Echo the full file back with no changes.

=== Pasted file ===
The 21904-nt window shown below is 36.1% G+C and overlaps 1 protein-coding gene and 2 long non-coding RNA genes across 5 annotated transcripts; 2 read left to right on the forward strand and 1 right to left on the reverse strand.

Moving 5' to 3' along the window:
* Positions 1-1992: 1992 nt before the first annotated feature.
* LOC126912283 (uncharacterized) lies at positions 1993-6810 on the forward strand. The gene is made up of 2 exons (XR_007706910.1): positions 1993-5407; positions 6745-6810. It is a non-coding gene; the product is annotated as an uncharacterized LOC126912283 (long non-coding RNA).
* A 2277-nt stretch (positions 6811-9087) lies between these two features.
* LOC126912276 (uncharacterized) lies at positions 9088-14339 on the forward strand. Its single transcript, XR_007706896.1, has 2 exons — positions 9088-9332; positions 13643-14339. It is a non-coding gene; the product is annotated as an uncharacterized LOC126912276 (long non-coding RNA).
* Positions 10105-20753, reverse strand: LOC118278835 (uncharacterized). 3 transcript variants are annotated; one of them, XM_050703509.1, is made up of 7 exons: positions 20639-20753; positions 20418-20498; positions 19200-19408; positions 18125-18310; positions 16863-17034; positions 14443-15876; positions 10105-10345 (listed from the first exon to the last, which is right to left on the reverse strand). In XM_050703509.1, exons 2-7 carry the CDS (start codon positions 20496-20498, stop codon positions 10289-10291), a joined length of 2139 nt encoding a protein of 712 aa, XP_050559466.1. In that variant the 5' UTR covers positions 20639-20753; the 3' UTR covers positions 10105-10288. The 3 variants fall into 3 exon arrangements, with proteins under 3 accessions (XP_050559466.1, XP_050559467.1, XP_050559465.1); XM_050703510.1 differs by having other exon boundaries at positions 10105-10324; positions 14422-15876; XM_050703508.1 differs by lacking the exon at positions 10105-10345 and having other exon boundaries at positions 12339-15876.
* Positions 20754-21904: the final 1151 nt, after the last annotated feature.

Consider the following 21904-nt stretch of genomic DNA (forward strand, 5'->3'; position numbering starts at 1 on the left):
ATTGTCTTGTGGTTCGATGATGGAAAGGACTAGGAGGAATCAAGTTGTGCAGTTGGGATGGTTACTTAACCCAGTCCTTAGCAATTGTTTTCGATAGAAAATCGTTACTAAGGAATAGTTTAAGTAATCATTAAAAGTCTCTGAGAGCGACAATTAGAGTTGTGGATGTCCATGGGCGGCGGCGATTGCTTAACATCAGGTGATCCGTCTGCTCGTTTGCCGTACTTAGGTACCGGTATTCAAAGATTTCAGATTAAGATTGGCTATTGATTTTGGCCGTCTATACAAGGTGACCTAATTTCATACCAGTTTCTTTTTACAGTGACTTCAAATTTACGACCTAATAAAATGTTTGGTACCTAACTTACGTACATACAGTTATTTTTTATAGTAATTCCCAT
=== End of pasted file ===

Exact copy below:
The 21904-nt window shown below is 36.1% G+C and overlaps 1 protein-coding gene and 2 long non-coding RNA genes across 5 annotated transcripts; 2 read left to right on the forward strand and 1 right to left on the reverse strand.

Moving 5' to 3' along the window:
* Positions 1-1992: 1992 nt before the first annotated feature.
* LOC126912283 (uncharacterized) lies at positions 1993-6810 on the forward strand. The gene is made up of 2 exons (XR_007706910.1): positions 1993-5407; positions 6745-6810. It is a non-coding gene; the product is annotated as an uncharacterized LOC126912283 (long non-coding RNA).
* A 2277-nt stretch (positions 6811-9087) lies between these two features.
* LOC126912276 (uncharacterized) lies at positions 9088-14339 on the forward strand. Its single transcript, XR_007706896.1, has 2 exons — positions 9088-9332; positions 13643-14339. It is a non-coding gene; the product is annotated as an uncharacterized LOC126912276 (long non-coding RNA).
* Positions 10105-20753, reverse strand: LOC118278835 (uncharacterized). 3 transcript variants are annotated; one of them, XM_050703509.1, is made up of 7 exons: positions 20639-20753; positions 20418-20498; positions 19200-19408; positions 18125-18310; positions 16863-17034; positions 14443-15876; positions 10105-10345 (listed from the first exon to the last, which is right to left on the reverse strand). In XM_050703509.1, exons 2-7 carry the CDS (start codon positions 20496-20498, stop codon positions 10289-10291), a joined length of 2139 nt encoding a protein of 712 aa, XP_050559466.1. In that variant the 5' UTR covers positions 20639-20753; the 3' UTR covers positions 10105-10288. The 3 variants fall into 3 exon arrangements, with proteins under 3 accessions (XP_050559466.1, XP_050559467.1, XP_050559465.1); XM_050703510.1 differs by having other exon boundaries at positions 10105-10324; positions 14422-15876; XM_050703508.1 differs by lacking the exon at positions 10105-10345 and having other exon boundaries at positions 12339-15876.
* Positions 20754-21904: the final 1151 nt, after the last annotated feature.

Consider the following 21904-nt stretch of genomic DNA (forward strand, 5'->3'; position numbering starts at 1 on the left):
ATTGTCTTGTGGTTCGATGATGGAAAGGACTAGGAGGAATCAAGTTGTGCAGTTGGGATGGTTACTTAACCCAGTCCTTAGCAATTGTTTTCGATAGAAAATCGTTACTAAGGAATAGTTTAAGTAATCATTAAAAGTCTCTGAGAGCGACAATTAGAGTTGTGGATGTCCATGGGCGGCGGCGATTGCTTAACATCAGGTGATCCGTCTGCTCGTTTGCCGTACTTAGGTACCGGTATTCAAAGATTTCAGATTAAGATTGGCTATTGATTTTGGCCGTCTATACAAGGTGACCTAATTTCATACCAGTTTCTTTTTACAGTGACTTCAAATTTACGACCTAATAAAATGTTTGGTACCTAACTTACGTACATACAGTTATTTTTTATAGTAATTCCCAT